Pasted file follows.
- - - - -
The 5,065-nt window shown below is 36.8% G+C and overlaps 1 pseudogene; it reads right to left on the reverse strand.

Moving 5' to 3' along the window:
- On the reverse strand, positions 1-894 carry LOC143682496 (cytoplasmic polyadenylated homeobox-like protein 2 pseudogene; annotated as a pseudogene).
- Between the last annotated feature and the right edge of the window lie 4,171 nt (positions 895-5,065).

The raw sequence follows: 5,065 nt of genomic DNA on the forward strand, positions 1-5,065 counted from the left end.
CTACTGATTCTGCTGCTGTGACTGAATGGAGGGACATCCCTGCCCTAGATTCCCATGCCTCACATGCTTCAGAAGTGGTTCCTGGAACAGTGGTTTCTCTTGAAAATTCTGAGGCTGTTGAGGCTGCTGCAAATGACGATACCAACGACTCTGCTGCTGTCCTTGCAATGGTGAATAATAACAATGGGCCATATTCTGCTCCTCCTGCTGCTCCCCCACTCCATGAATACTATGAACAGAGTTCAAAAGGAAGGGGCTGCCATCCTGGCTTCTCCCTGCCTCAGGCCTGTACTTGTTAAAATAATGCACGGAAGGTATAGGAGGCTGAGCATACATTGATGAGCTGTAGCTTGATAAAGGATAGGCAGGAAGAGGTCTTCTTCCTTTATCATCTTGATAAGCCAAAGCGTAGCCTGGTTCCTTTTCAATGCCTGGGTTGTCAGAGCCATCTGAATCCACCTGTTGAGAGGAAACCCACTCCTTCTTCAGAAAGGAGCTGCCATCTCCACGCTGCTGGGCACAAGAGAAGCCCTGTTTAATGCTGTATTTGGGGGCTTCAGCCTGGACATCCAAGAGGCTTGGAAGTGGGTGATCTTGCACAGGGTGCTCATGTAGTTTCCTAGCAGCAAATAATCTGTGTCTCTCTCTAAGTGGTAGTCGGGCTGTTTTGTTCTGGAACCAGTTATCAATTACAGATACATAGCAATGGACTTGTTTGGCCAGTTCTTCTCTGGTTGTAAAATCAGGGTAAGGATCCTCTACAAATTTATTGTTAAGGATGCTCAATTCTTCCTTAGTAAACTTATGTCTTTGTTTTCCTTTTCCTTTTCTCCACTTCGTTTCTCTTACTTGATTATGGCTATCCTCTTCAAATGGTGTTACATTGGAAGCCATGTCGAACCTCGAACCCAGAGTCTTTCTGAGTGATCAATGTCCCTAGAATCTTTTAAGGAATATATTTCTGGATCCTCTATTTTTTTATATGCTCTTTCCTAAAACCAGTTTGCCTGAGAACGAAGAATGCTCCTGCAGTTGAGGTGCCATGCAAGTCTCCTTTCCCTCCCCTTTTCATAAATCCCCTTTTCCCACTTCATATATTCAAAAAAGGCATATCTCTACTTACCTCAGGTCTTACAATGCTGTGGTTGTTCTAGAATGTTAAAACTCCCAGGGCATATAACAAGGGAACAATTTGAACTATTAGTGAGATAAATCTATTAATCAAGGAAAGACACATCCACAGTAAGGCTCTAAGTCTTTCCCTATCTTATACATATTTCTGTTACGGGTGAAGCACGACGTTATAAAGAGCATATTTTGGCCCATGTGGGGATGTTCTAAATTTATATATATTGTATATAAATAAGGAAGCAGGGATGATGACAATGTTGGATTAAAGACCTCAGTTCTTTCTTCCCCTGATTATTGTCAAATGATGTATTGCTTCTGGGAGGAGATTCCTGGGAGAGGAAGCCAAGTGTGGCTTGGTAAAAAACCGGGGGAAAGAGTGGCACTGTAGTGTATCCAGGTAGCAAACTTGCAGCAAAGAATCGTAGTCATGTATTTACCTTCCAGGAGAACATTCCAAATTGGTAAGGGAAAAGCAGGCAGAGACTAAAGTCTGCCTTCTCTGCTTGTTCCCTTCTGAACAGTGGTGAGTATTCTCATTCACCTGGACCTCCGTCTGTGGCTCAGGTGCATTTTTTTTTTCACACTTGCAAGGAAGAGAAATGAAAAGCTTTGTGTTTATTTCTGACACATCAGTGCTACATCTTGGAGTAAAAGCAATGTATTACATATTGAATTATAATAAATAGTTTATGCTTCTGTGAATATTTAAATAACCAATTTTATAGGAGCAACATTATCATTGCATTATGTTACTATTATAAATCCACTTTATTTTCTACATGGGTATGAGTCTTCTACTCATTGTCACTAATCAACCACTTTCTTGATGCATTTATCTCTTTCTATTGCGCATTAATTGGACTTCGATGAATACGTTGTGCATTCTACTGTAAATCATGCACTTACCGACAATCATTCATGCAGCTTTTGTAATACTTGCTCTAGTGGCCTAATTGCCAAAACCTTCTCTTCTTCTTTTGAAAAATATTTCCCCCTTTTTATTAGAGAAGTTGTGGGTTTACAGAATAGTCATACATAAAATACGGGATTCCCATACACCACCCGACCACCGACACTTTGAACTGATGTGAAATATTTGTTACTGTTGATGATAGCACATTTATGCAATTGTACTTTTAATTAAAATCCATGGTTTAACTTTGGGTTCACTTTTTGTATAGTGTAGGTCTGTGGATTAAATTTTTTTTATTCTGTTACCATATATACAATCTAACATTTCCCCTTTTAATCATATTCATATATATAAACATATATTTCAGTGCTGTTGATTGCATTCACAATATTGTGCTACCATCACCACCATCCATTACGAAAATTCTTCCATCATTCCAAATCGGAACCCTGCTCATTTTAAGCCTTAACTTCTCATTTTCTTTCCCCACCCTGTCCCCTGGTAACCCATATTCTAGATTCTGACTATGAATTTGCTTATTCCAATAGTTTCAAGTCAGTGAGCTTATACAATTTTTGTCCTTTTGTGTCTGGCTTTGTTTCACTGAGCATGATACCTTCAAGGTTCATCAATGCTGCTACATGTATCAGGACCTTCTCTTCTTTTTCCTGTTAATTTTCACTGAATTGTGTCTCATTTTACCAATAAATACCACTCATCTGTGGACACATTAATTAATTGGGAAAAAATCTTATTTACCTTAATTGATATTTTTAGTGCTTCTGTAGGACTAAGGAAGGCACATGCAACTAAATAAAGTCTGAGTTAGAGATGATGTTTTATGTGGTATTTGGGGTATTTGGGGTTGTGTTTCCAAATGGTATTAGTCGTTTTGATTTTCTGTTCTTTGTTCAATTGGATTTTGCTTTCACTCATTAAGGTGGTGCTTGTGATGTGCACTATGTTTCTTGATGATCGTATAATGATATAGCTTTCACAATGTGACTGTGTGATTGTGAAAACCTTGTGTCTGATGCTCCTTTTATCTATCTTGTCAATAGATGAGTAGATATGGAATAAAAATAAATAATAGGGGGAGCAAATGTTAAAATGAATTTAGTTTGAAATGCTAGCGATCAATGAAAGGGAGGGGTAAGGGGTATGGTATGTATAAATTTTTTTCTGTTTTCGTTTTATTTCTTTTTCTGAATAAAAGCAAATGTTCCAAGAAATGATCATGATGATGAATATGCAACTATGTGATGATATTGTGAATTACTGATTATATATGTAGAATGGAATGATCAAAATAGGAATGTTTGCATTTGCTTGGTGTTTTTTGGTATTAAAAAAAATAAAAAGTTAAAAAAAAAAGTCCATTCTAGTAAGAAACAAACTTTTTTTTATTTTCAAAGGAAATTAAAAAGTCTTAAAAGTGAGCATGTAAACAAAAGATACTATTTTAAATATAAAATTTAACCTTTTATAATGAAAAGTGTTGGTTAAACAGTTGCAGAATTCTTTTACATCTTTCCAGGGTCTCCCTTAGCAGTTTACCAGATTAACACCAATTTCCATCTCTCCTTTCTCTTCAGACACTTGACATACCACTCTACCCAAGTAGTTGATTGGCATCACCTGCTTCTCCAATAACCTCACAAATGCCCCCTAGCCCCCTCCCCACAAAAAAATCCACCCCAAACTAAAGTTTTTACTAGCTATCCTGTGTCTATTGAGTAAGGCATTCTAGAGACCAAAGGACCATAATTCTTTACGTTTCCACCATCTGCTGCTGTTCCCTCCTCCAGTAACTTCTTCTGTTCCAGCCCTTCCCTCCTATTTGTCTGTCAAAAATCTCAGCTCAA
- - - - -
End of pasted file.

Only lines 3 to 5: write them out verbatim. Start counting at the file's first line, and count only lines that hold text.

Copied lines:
- On the reverse strand, positions 1-894 carry LOC143682496 (cytoplasmic polyadenylated homeobox-like protein 2 pseudogene; annotated as a pseudogene).
- Between the last annotated feature and the right edge of the window lie 4,171 nt (positions 895-5,065).

The raw sequence follows: 5,065 nt of genomic DNA on the forward strand, positions 1-5,065 counted from the left end.